shehadeh rubble iaf strike hamas 248.88.
(photo credit: AP [file])
Israel expressed satisfaction that a Spanish court on Tuesday closed a judge's investigation of the 2002 IAF bombing in Gaza City that killed leading Hamas terrorist Salah Shehadeh, his deputy, and 13 civilians, saying they hoped this would send a message to those trying to use European courts to besmirch Israel.
A panel of 18 judges at the National Court, decided by a wide majority to support prosecutors who said Spain lacked jurisdiction in the matter and who opposed the probe on the grounds that Israel already was investigating the attack, the court said in a statement.
The judges announced only their decision, not the specific legal reasoning behind it. The court said their reasoning would be published in a matter of days.
A Palestinian human rights group that brought the complaint before the court can appeal to Spain's Supreme Court in an effort to keep the case alive.
Foreign Minister Avigdor Lieberman welcomed the decision, saying the lawsuit was an attempt to use the Spanish legal system for political ends.
"We view positively all developments that successfully deal with attempts like these and hope that this is the end of the story," he said.
Among those who were named in the investigation were Industry and Trade Minister Minister Binyamin Ben-Eliezer, who was defense minister at the time; Strategic Affairs Minister MK Moshe Ya'alon, who was chief of General Staff; Dan Halutz, then-OC Air Force; then-National Security Council head Giora Eiland; the defense minister's bureau chief, Brig.-Gen. Mike Herzog, who was a senior Defense Ministry official in 2002; Avi Dichter, who was head of the Shin Bet (Israel Security Agency) at the time; and former OC Southern Command Maj.-Gen. (res) Doron Almog.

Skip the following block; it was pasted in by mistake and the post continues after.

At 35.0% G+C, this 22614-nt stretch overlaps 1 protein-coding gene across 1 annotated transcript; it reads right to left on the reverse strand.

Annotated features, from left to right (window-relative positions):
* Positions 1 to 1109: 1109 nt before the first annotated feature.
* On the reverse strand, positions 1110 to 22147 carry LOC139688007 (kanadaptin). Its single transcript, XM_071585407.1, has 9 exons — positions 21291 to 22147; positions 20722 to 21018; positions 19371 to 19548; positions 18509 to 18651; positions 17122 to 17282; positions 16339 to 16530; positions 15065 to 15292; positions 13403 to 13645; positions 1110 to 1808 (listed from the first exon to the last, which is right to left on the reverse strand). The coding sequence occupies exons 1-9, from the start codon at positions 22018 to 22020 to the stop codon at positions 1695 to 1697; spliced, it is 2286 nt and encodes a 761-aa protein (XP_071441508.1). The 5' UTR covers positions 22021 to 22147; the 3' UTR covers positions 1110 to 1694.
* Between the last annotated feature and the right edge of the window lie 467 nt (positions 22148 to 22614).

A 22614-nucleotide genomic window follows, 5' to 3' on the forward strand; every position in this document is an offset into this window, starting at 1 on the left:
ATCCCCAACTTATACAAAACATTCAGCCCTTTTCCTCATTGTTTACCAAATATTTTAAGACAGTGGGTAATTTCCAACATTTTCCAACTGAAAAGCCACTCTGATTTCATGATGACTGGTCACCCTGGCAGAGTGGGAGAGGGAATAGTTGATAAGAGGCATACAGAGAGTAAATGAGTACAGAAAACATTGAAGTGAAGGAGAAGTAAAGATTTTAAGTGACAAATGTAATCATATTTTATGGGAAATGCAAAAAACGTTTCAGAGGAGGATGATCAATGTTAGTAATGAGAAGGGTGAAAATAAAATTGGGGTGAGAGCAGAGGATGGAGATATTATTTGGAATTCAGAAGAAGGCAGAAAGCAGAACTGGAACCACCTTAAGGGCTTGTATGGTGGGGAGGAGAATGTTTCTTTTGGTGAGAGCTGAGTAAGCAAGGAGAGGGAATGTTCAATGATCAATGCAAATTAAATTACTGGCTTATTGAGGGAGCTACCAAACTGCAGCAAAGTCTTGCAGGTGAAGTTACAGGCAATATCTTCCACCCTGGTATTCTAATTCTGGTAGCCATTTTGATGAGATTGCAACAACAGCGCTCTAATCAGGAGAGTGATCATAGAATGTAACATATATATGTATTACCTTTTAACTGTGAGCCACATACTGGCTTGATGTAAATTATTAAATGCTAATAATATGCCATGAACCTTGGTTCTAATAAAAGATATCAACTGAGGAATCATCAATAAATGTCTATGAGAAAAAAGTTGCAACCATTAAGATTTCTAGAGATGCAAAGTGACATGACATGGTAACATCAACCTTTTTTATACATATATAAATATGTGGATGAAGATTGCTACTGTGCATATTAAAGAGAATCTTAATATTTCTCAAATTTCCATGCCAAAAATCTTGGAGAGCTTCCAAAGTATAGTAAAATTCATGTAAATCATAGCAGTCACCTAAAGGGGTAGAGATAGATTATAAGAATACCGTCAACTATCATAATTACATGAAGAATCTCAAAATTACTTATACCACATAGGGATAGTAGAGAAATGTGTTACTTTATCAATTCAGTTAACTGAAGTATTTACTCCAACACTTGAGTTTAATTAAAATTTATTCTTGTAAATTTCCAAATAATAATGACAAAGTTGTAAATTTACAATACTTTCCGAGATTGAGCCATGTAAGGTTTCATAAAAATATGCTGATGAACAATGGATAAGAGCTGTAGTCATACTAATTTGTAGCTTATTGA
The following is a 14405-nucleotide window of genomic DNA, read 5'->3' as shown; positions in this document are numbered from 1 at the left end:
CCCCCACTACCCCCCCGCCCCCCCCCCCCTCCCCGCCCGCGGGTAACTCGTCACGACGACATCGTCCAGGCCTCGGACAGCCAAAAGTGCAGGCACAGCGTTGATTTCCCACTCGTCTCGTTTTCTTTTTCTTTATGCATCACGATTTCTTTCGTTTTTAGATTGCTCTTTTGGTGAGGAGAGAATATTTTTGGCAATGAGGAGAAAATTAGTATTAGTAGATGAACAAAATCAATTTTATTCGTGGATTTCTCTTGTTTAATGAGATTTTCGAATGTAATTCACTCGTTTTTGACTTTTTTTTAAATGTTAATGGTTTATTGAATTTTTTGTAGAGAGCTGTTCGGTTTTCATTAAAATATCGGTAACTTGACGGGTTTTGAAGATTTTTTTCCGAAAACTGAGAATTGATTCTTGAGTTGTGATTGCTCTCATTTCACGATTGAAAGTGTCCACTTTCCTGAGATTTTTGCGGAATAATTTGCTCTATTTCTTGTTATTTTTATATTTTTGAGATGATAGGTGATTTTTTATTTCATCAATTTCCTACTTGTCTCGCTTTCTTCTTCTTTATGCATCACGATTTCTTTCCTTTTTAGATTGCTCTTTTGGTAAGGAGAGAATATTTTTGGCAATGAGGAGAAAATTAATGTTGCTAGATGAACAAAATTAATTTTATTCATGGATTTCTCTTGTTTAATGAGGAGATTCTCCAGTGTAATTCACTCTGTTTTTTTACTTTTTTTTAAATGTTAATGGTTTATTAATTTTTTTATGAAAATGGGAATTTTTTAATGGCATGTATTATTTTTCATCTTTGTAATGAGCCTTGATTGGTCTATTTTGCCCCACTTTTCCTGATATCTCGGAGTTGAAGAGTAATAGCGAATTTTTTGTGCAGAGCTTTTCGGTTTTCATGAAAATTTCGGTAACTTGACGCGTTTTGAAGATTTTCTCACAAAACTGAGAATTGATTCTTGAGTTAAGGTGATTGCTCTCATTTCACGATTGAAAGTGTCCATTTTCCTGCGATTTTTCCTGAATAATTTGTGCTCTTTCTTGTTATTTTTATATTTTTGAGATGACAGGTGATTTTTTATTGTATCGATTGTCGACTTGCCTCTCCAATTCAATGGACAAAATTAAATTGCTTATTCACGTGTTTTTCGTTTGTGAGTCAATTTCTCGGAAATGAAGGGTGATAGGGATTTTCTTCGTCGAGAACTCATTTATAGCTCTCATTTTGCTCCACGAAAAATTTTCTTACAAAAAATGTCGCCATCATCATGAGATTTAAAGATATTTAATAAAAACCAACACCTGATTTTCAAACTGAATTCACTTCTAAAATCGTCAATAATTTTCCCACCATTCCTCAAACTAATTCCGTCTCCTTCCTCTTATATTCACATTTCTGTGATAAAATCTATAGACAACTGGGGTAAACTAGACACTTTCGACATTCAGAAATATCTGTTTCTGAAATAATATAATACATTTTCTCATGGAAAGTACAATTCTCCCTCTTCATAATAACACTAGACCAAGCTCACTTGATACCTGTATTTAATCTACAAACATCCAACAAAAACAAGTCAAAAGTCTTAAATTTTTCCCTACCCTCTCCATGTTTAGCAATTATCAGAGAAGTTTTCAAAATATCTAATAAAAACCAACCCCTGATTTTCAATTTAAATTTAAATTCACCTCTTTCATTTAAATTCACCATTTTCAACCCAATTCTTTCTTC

Israel was infuriated when Spanish Judge Fernando Andreu first agreed to launch the investigation in January, acting at the request of Palestinian relatives of victims of the attack.
Andreu said he was acting under Spain's observance of the principle of universal jurisdiction, which holds that grave crimes such as genocide, terrorism or torture can be prosecuted in Spain, even if they are alleged to have been committed outside the country.
Andreu said the bombing in densely populated Gaza City might constitute a crime against humanity.
The July 2002 attack with a one-ton bomb dropped from an IAF F-16 targeted and killed Shehadeh, 49, the commander of Hamas's Izzadin Kassam military wing in Gaza, his wife, a daughter, and his right-hand man, Zaher Nasser, as well as nine children.
Spanish prosecutors asked the judge to suspend the investigation, but in May he announced he would continue. Andreu said he had found no evidence that Israeli prosecutors were conducting a probe of their own, so he had jurisdiction to press ahead.
Last week, the lower chamber of the Spanish parliament passed a bill to narrow the scope of Spain's universal jurisdiction law to cases in which the victims of a crime include Spaniards, or the alleged perpetrators are in Spain. The bill still has to go before the Senate, but passage is expected because both major parties support it.
Kadima head and former foreign minister Tzipi Livni, who was in contact with Spanish Foreign Minister Miguel Moratinos when the case was opened in January, called and thanked him Tuesday for his support in dealing with the matter.